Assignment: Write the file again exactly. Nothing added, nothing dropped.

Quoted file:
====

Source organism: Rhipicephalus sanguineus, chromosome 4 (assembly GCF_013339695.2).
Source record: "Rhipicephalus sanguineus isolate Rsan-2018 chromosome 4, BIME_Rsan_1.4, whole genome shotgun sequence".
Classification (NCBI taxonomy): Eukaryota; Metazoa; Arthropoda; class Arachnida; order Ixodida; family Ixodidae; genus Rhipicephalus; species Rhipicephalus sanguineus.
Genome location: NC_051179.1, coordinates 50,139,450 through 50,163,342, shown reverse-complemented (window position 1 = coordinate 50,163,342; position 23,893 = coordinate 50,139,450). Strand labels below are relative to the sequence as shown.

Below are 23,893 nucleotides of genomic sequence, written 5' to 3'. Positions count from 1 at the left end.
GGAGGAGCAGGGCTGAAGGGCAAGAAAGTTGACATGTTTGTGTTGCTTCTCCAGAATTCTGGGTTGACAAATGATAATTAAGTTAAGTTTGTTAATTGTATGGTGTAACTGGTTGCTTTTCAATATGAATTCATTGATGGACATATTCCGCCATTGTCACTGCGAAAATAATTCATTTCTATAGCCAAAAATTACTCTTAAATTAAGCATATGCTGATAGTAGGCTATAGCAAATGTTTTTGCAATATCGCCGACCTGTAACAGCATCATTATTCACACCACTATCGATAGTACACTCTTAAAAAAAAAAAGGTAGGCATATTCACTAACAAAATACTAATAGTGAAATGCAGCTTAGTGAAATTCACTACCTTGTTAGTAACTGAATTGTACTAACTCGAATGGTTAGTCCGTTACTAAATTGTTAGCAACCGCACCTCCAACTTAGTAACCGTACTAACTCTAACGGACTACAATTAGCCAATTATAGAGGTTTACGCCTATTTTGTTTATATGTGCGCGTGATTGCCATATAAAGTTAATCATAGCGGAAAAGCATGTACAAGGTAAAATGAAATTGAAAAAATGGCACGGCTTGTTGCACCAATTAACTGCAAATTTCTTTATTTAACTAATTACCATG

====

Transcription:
Source organism: Rhipicephalus sanguineus, chromosome 4 (assembly GCF_013339695.2).
Source record: "Rhipicephalus sanguineus isolate Rsan-2018 chromosome 4, BIME_Rsan_1.4, whole genome shotgun sequence".
Classification (NCBI taxonomy): Eukaryota; Metazoa; Arthropoda; class Arachnida; order Ixodida; family Ixodidae; genus Rhipicephalus; species Rhipicephalus sanguineus.
Genome location: NC_051179.1, coordinates 50,139,450 through 50,163,342, shown reverse-complemented (window position 1 = coordinate 50,163,342; position 23,893 = coordinate 50,139,450). Strand labels below are relative to the sequence as shown.

Below are 23,893 nucleotides of genomic sequence, written 5' to 3'. Positions count from 1 at the left end.
GGAGGAGCAGGGCTGAAGGGCAAGAAAGTTGACATGTTTGTGTTGCTTCTCCAGAATTCTGGGTTGACAAATGATAATTAAGTTAAGTTTGTTAATTGTATGGTGTAACTGGTTGCTTTTCAATATGAATTCATTGATGGACATATTCCGCCATTGTCACTGCGAAAATAATTCATTTCTATAGCCAAAAATTACTCTTAAATTAAGCATATGCTGATAGTAGGCTATAGCAAATGTTTTTGCAATATCGCCGACCTGTAACAGCATCATTATTCACACCACTATCGATAGTACACTCTTAAAAAAAAAAAGGTAGGCATATTCACTAACAAAATACTAATAGTGAAATGCAGCTTAGTGAAATTCACTACCTTGTTAGTAACTGAATTGTACTAACTCGAATGGTTAGTCCGTTACTAAATTGTTAGCAACCGCACCTCCAACTTAGTAACCGTACTAACTCTAACGGACTACAATTAGCCAATTATAGAGGTTTACGCCTATTTTGTTTATATGTGCGCGTGATTGCCATATAAAGTTAATCATAGCGGAAAAGCATGTACAAGGTAAAATGAAATTGAAAAAATGGCACGGCTTGTTGCACCAATTAACTGCAAATTTCTTTATTTAACTAATTACCATG